In India, there is no restriction as to no. of tenures for Prime Minister of India (PMoI). Our country has adopted the Westminster form of parliamentary democracy. The Prime Minister may hold office as many times as he/her elected by the majority of the members of Lokshaba. The Prime Minister may hold office as many times as he/her elected by the majority of the members of Lokshaba.
If the presidential term of 2 years if implemented in a parliamentary system like in the US (22nd Amendment of United States) then the following are the changes that can be seen:
Term limits will play a stabilizing role by levelling the political playing field and have been shown to facilitate democratic development.
As citizen/voter of India and also a human being we may prefer our candidate gains and holds power forever; but, given the possibility that our candidate might be permanently excluded instead, the risk-averse voter prefers a system where leadership change can occur in the future.
Term limits can render violence unnecessary by ensuring that newcomers have a real chance at challenging incumbents electorally. Because as seen in Africa and US term limits guarantee leadership turnover, newcomers are more inclined to commit the high material and opportunity costs of entering the political arena.
Constitutionally term limits will provide a mechanism for holding leaders accountable, reduces the tendency toward corruption by ensuring political turnover, and allow new generations to compete for political office and choose new leaders.
Another advantage that can be enjoyed when there are no term limits is the ability to stack key institutions and bureaucracies with supporters, developing patronage networks that trade material benefits for political loyalty. Term limits make it harder to established, entrenched patronage networks, and arguably make them less valuable.
Theoretically, term limits will also incentivize leaders to develop equitable, effective institutions, with the knowledge that they will be subject to them once they leave the office.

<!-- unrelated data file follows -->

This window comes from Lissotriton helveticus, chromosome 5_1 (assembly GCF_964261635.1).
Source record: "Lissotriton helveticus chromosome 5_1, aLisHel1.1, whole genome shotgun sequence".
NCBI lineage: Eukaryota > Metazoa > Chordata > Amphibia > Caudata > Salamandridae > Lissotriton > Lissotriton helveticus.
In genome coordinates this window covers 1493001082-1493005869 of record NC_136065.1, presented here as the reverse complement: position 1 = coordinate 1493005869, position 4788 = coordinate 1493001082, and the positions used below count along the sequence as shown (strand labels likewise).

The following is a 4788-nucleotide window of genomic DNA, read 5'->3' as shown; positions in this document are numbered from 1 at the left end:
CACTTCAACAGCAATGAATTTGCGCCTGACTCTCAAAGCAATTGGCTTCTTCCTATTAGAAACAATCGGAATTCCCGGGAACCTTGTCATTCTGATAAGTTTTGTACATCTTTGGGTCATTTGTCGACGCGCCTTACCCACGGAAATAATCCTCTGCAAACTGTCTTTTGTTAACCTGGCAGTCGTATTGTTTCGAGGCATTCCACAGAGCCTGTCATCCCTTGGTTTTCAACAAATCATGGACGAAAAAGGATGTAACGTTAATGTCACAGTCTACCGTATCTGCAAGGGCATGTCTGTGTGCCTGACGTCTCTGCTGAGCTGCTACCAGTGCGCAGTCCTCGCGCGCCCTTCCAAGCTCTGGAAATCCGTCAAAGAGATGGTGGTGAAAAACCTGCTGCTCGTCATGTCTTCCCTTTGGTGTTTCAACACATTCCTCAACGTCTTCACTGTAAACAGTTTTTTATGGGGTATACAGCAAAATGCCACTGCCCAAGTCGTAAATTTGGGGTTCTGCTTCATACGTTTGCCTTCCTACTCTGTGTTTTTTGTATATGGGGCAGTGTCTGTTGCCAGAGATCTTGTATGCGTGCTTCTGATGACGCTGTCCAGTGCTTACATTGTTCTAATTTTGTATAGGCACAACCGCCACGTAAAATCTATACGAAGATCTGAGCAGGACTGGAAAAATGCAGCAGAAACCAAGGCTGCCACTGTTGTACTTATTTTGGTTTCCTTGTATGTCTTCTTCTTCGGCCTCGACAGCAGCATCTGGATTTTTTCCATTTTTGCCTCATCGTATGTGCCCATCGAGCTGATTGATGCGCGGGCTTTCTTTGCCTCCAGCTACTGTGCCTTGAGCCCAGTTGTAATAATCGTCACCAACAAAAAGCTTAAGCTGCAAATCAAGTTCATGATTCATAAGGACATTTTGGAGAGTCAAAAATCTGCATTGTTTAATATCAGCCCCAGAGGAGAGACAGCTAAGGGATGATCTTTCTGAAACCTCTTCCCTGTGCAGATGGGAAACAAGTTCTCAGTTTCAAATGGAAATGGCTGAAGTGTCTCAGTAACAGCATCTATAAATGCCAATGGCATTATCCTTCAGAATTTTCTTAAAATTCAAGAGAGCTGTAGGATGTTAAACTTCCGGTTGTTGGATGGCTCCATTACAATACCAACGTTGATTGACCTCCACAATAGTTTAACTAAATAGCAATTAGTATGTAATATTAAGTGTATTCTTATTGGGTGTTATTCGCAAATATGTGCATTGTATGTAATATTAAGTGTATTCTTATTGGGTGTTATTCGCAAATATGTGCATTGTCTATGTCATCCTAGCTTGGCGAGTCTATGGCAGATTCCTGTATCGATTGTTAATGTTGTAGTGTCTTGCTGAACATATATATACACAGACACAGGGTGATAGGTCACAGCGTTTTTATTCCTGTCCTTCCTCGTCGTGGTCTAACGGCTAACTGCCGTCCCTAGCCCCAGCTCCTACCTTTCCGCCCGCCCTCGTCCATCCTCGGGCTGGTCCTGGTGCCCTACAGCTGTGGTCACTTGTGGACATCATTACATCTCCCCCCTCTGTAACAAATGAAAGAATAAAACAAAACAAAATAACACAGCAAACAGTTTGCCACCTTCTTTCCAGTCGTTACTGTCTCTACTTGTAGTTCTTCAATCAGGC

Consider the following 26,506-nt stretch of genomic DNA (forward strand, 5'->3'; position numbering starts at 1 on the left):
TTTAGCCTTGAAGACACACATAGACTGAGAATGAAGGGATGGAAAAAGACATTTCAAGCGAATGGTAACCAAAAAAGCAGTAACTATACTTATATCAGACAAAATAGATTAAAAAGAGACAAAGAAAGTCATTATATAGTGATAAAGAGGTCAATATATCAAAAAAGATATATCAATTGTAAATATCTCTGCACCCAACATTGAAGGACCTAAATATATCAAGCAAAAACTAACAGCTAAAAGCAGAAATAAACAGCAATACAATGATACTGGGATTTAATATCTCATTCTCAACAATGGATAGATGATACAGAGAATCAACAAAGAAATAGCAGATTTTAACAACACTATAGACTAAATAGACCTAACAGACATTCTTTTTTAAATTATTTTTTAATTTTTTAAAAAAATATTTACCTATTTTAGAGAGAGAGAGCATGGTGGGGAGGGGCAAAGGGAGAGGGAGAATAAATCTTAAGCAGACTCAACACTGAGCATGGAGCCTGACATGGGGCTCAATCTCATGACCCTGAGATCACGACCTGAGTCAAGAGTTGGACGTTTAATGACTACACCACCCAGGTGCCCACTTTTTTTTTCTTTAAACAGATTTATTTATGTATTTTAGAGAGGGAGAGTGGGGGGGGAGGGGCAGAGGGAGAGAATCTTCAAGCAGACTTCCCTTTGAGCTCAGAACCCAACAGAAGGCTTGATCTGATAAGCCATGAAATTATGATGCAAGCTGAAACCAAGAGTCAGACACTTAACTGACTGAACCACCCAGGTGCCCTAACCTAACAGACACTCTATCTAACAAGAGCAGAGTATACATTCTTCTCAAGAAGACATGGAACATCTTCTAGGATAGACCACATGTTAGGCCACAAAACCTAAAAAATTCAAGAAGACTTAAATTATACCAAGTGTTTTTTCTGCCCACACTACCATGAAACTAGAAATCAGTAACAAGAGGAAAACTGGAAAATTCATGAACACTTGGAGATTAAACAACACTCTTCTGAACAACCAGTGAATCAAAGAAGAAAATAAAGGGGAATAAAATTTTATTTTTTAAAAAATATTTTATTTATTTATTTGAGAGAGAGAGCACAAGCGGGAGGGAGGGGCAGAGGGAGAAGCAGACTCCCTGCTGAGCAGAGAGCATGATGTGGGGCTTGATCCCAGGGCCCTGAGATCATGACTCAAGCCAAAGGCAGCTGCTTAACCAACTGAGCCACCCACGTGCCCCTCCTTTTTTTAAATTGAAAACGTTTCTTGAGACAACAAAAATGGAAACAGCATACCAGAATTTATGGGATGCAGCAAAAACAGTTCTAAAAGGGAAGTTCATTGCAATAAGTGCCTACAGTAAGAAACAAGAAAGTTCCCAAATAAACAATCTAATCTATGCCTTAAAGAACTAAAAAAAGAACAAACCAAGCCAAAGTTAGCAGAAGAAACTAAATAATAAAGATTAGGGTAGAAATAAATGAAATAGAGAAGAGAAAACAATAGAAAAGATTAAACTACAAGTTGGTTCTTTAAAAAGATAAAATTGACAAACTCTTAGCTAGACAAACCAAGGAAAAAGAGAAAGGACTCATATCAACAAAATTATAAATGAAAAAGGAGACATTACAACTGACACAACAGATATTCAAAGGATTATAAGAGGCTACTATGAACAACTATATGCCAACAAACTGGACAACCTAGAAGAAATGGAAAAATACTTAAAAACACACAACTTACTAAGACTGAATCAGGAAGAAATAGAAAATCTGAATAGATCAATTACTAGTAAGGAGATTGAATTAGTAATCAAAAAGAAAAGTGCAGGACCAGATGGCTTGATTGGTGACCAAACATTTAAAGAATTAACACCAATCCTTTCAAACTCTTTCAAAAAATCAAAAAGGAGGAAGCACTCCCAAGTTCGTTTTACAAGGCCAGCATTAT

Changing constitutions and eliminating term limits reduces people’s confidence in their institutions, weakens overall governance, and serves only the interests of the person or party in power. In many Democratic Countries still term limit for Prime Minister’s office is not present. Term Limits is a democratic fundamental right; without term limits, the democratic country would feel like a dictatorship.
There is compelling evidence to suggest that leadership turnover has a positive impact on democratic development. Nigeria’s recent elections saw an opposition candidate, Muhammadu Buhari; win a free and fair election for the first time this year. Nigeria too experienced a crisis of the third termism in its not-so-distant past. The court halted president Olusegun Obasanjo’s attempt to amend the country’s constitution in 2006. The Nigerian court’s ruling in favour of the constitution established a tradition of leadership turnover, the promising results of which are apparent today.
The observers generally link respect for term limits with high democratic quality. Further, supporters of term limits insist that fresh blood and new ideas should have access to the highest office of the land. More critical observers suggest that the absence of term limits allows for an excessive concentration of power over time, arguably increasing the opportunities for corruption and opening the way for other restrictions on democracy. And this is what has been going on in India since Independence where corruption doesn’t seem to stop. No law or provision doesn’t stop the PM to manipulate his fellow ministers since he has established loyalty because the term limits were not established. No new leaders were elected to make any laws and take away the real meaning of democracy.